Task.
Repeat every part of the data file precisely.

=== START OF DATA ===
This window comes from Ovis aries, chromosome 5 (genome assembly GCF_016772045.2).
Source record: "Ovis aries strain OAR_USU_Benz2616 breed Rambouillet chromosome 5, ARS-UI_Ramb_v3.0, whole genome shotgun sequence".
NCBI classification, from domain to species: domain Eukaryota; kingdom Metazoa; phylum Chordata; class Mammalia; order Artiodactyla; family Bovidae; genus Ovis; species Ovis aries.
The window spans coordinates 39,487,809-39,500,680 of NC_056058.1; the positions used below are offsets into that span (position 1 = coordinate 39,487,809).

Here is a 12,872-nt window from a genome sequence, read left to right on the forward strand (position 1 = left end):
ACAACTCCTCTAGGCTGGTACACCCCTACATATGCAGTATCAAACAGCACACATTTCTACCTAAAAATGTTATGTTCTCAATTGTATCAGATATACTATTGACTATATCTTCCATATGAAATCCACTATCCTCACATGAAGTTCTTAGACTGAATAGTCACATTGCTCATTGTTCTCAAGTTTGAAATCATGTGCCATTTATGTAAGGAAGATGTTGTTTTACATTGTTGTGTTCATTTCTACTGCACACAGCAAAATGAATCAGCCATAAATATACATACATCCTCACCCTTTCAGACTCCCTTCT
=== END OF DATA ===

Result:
This window comes from Ovis aries, chromosome 5 (genome assembly GCF_016772045.2).
Source record: "Ovis aries strain OAR_USU_Benz2616 breed Rambouillet chromosome 5, ARS-UI_Ramb_v3.0, whole genome shotgun sequence".
NCBI classification, from domain to species: domain Eukaryota; kingdom Metazoa; phylum Chordata; class Mammalia; order Artiodactyla; family Bovidae; genus Ovis; species Ovis aries.
The window spans coordinates 39,487,809-39,500,680 of NC_056058.1; the positions used below are offsets into that span (position 1 = coordinate 39,487,809).

Here is a 12,872-nt window from a genome sequence, read left to right on the forward strand (position 1 = left end):
ACAACTCCTCTAGGCTGGTACACCCCTACATATGCAGTATCAAACAGCACACATTTCTACCTAAAAATGTTATGTTCTCAATTGTATCAGATATACTATTGACTATATCTTCCATATGAAATCCACTATCCTCACATGAAGTTCTTAGACTGAATAGTCACATTGCTCATTGTTCTCAAGTTTGAAATCATGTGCCATTTATGTAAGGAAGATGTTGTTTTACATTGTTGTGTTCATTTCTACTGCACACAGCAAAATGAATCAGCCATAAATATACATACATCCTCACCCTTTCAGACTCCCTTCT